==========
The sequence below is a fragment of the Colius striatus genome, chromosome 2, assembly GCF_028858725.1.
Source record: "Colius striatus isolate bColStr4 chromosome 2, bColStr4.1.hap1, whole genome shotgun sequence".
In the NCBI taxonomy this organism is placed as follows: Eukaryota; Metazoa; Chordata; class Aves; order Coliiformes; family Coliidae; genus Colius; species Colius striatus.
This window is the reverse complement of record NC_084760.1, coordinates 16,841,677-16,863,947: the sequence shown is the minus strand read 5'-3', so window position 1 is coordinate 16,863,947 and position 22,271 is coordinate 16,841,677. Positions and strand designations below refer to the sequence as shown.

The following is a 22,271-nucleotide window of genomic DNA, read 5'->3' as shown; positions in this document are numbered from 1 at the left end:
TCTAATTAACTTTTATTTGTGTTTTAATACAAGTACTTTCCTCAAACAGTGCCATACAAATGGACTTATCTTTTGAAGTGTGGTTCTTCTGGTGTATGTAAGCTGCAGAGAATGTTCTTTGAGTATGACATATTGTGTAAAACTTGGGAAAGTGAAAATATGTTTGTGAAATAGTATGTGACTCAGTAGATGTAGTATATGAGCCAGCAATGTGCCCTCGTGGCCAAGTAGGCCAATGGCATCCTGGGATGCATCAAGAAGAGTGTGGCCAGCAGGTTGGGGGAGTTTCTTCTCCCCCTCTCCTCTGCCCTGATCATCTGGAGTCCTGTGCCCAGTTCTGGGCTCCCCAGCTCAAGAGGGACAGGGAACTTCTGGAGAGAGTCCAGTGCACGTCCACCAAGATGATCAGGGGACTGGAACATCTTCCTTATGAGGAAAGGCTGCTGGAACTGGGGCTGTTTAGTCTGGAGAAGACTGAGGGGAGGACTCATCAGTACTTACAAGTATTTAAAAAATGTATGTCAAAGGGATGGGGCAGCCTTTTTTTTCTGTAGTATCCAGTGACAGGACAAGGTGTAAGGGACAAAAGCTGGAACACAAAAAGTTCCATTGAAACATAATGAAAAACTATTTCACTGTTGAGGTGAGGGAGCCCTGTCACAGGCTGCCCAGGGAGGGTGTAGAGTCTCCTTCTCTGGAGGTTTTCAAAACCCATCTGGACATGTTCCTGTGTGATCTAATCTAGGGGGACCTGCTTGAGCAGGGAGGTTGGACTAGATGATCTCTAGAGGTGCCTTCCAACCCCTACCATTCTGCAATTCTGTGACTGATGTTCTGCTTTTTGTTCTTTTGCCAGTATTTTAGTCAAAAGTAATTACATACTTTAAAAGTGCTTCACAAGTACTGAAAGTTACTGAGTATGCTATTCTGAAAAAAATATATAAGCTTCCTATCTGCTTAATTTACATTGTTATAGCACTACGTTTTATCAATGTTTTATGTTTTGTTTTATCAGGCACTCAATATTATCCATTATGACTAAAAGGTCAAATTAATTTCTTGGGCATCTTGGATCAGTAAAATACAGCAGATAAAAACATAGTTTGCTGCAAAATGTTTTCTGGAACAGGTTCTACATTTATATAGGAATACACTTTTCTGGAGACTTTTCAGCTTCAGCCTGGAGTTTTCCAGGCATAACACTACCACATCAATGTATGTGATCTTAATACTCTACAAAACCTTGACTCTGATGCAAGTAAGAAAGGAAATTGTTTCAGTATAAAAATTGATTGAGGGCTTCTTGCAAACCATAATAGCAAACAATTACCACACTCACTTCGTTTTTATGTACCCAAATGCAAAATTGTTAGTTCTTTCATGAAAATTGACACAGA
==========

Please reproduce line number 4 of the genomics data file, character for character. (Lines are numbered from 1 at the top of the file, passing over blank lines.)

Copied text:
This window is the reverse complement of record NC_084760.1, coordinates 16,841,677-16,863,947: the sequence shown is the minus strand read 5'-3', so window position 1 is coordinate 16,863,947 and position 22,271 is coordinate 16,841,677. Positions and strand designations below refer to the sequence as shown.